Carlos Varela, RPI – Improved Auto-Pilot Technology

Carlos Varela

Carlos Varela

“We have computers that can beat the best human Jeopardy! players, and yet we rely on these relatively weak autopilot systems to safeguard hundreds of people on each flight. Why don’t we add more intelligence to autopilot systems?”

Carlos Varela, an associate professor of computer science at Rensselaer Polytechnic Insitute, asked this question in a recent Science Daily article.

His research aims to improve auto-pilot technology such that errors are caught before they become large scale aviation disasters.

Dr. Carlos A. Varela is an associate professor of computer science, and director of the Worldwide Computing Laboratory at Rensselaer Polytechnic Institute. His current research interests include data streaming, web-based and internet-based computing, middleware for adaptive distributed systems, concurrent programming models and languages, and software verification. Dr. Varela earned his B.S. with honors, M.S., and Ph.D. in Computer Science at the University of Illinois at Urbana-Champaign.

Carlos Varela – Improved Auto-Pilot Technology

Every day we use machines and devices that are loaded with sensors collecting information on everything from outside air pressure and traffic jams to body temperature and heart rate.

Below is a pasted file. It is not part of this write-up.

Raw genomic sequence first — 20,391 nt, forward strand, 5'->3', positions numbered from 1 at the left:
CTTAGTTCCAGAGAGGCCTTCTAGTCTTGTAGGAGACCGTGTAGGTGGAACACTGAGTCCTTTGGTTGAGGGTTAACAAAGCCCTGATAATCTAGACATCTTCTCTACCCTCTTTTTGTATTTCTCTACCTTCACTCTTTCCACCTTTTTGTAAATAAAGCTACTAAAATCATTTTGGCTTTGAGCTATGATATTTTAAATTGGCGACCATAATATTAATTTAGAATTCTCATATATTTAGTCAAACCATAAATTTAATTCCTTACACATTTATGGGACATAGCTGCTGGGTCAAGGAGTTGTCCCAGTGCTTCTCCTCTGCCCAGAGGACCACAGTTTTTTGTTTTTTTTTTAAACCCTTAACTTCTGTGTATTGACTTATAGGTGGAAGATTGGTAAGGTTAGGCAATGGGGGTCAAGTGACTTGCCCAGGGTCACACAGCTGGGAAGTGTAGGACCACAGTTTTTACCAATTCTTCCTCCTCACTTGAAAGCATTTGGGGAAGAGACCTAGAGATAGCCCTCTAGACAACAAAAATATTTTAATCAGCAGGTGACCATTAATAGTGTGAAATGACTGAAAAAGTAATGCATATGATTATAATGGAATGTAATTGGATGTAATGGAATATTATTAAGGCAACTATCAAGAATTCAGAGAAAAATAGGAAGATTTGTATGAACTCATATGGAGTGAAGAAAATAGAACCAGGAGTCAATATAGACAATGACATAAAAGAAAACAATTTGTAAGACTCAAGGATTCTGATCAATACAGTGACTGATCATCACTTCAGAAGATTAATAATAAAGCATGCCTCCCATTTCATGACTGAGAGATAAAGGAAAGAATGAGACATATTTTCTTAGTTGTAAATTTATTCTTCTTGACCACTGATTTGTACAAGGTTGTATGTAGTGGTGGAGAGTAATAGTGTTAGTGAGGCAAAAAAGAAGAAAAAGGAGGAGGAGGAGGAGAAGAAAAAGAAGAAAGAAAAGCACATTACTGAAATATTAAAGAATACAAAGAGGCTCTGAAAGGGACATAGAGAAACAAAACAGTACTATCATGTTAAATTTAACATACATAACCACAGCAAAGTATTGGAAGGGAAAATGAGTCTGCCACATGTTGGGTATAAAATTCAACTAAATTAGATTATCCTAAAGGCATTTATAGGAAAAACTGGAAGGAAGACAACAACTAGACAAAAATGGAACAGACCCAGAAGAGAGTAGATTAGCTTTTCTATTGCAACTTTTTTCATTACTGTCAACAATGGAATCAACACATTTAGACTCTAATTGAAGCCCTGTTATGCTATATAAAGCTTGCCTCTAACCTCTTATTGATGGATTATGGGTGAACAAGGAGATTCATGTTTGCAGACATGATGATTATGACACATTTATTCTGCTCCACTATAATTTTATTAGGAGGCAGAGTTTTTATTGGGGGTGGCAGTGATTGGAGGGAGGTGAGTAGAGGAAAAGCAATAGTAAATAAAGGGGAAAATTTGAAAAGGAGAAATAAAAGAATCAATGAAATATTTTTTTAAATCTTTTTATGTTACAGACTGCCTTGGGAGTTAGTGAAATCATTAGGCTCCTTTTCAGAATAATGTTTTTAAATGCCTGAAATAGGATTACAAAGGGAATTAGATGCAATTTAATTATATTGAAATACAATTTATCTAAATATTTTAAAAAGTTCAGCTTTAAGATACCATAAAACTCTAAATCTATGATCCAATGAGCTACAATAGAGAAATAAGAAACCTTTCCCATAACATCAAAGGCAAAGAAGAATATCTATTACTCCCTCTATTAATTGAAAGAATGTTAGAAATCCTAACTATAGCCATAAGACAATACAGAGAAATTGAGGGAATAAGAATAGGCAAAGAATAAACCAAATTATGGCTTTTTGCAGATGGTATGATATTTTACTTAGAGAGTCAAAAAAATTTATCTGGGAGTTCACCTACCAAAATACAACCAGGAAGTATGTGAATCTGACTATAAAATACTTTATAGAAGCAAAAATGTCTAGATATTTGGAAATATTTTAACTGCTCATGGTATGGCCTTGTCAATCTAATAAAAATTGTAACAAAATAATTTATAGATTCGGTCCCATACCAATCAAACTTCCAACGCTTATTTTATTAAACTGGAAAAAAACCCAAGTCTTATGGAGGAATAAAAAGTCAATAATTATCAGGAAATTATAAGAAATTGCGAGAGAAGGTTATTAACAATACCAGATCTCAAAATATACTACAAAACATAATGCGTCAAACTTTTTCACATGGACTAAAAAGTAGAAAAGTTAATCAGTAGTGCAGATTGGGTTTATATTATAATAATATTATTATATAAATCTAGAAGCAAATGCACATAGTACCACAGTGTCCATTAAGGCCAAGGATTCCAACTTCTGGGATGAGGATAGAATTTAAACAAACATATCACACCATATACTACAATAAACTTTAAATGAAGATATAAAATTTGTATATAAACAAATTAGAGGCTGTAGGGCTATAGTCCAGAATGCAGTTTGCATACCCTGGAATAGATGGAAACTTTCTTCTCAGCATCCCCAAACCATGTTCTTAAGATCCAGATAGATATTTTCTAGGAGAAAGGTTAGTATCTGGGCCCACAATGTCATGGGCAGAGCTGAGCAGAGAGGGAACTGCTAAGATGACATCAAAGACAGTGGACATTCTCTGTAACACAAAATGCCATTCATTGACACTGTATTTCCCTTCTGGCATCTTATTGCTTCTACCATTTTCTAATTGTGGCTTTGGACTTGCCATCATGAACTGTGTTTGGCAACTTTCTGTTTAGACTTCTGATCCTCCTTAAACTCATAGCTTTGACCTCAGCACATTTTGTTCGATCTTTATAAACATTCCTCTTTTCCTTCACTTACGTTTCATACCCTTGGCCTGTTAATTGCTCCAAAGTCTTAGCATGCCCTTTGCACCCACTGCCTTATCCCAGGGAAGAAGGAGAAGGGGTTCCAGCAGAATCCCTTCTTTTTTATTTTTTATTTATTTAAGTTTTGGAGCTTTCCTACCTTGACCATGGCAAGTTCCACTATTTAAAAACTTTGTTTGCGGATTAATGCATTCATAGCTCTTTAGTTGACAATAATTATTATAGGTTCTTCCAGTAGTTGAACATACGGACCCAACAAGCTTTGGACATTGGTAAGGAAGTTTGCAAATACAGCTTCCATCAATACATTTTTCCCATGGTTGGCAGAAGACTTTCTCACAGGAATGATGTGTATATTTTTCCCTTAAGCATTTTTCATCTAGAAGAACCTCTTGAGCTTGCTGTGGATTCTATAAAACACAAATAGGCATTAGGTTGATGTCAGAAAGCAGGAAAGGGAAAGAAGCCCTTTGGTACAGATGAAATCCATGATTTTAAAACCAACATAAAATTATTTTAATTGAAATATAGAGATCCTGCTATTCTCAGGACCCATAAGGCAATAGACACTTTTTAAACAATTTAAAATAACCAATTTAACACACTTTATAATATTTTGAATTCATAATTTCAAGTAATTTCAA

We increasingly rely on these sensors as part of real-time automated systems that oversee mechanical functions and monitor our health and safety, but how can we be sure that the vast quantities of data these sensors provide are accurate?

As we saw with the 2009 crash of Air France flight 447, these sensors literally protect lives, and if not detected, a data error can result in tragedy.

My research on dynamic data driven modeling and instrumentation, uses established mathematical relationships between different data streams to monitor incoming data and detect errors. In the case of flight 447, the groundspeed and wind speed data– which was available from onboard GPS monitors, and weather forecasts — could have been used to catch erroneous air speed readings coming from malfunctioning pilot tubes.

If the relationship is clear, and there are many examples in our current technology where it is, our active data monitoring approach embodied in our PILOTS programming language and software is an excellent way to catch and correct errors before they become a problem, and ensure continued safe use of technology that relies on accurate data.

In our 21st century information-oriented society, detecting error signatures and automatically correcting for erroneous data will help us build safer and more robust computer systems.

Read More: Enhanced autopilot system could help prevent accidents like 2009 Air France 447 crash

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